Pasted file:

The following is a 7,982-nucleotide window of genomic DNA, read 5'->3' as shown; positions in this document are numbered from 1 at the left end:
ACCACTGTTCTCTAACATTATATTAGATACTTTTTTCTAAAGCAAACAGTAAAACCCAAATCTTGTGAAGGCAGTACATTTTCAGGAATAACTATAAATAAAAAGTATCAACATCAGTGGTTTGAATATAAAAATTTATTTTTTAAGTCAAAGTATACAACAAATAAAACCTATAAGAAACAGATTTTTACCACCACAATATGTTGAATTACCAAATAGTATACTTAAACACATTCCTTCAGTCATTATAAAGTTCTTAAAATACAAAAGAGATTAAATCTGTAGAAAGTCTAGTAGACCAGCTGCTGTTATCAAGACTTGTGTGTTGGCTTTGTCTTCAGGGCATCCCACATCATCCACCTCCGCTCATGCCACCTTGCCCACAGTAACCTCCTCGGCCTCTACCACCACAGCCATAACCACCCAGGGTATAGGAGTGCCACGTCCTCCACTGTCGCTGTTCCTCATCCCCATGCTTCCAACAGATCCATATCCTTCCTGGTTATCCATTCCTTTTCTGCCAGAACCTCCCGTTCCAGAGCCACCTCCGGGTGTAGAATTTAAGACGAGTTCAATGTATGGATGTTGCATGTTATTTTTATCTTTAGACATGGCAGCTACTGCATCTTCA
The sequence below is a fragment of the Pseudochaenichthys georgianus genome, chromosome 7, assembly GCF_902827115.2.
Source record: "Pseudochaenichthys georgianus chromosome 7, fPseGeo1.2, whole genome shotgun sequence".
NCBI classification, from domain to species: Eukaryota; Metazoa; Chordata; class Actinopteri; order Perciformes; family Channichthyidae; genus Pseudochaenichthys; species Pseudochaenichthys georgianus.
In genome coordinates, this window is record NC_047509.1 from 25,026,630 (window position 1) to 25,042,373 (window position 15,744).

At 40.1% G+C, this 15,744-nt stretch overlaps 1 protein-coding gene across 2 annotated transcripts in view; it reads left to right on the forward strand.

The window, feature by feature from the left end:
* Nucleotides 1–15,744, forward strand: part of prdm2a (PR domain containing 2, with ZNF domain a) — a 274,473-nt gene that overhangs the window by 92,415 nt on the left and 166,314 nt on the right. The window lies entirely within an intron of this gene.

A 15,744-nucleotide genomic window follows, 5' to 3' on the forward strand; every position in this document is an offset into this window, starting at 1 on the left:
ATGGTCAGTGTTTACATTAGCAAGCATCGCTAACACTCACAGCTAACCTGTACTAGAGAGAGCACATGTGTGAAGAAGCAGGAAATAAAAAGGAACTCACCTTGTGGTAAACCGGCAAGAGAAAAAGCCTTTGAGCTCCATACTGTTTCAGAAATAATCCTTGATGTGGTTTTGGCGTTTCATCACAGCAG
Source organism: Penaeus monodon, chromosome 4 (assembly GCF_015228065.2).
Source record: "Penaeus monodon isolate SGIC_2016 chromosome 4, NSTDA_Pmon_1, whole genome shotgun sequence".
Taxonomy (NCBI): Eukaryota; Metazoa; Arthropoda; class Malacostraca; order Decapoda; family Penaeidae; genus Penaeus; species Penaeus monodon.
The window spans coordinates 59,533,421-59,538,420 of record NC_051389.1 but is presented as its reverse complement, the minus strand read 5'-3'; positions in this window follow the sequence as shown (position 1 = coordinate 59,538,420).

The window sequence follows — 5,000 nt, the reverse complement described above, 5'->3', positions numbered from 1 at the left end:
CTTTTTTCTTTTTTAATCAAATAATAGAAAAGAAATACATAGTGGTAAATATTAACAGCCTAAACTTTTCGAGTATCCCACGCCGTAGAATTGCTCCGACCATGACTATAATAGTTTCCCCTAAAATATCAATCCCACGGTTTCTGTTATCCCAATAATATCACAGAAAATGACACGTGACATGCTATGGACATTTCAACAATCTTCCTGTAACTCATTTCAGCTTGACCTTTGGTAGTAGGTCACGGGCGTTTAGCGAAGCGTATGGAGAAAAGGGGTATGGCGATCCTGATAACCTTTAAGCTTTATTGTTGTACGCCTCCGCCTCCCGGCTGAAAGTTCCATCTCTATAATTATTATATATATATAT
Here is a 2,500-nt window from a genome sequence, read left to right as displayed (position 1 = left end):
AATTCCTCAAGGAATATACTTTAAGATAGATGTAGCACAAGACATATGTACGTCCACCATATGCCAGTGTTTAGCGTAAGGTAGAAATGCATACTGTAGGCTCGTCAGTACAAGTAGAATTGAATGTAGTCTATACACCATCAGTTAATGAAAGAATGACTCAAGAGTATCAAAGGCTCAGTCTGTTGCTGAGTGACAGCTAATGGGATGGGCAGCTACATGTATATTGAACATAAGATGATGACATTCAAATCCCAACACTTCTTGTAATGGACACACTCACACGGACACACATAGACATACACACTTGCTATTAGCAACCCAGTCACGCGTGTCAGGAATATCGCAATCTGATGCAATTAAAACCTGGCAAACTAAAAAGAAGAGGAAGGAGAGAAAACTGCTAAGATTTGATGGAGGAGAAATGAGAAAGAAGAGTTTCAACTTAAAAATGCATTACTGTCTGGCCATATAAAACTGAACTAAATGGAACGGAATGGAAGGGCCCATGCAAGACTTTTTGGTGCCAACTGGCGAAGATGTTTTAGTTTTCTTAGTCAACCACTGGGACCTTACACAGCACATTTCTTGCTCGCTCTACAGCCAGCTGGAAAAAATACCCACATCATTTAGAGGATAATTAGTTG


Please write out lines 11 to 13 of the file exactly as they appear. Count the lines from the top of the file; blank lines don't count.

ATGGTCAGTGTTTACATTAGCAAGCATCGCTAACACTCACAGCTAACCTGTACTAGAGAGAGCACATGTGTGAAGAAGCAGGAAATAAAAAGGAACTCACCTTGTGGTAAACCGGCAAGAGAAAAAGCCTTTGAGCTCCATACTGTTTCAGAAATAATCCTTGATGTGGTTTTGGCGTTTCATCACAGCAG
Source organism: Penaeus monodon, chromosome 4 (assembly GCF_015228065.2).
Source record: "Penaeus monodon isolate SGIC_2016 chromosome 4, NSTDA_Pmon_1, whole genome shotgun sequence".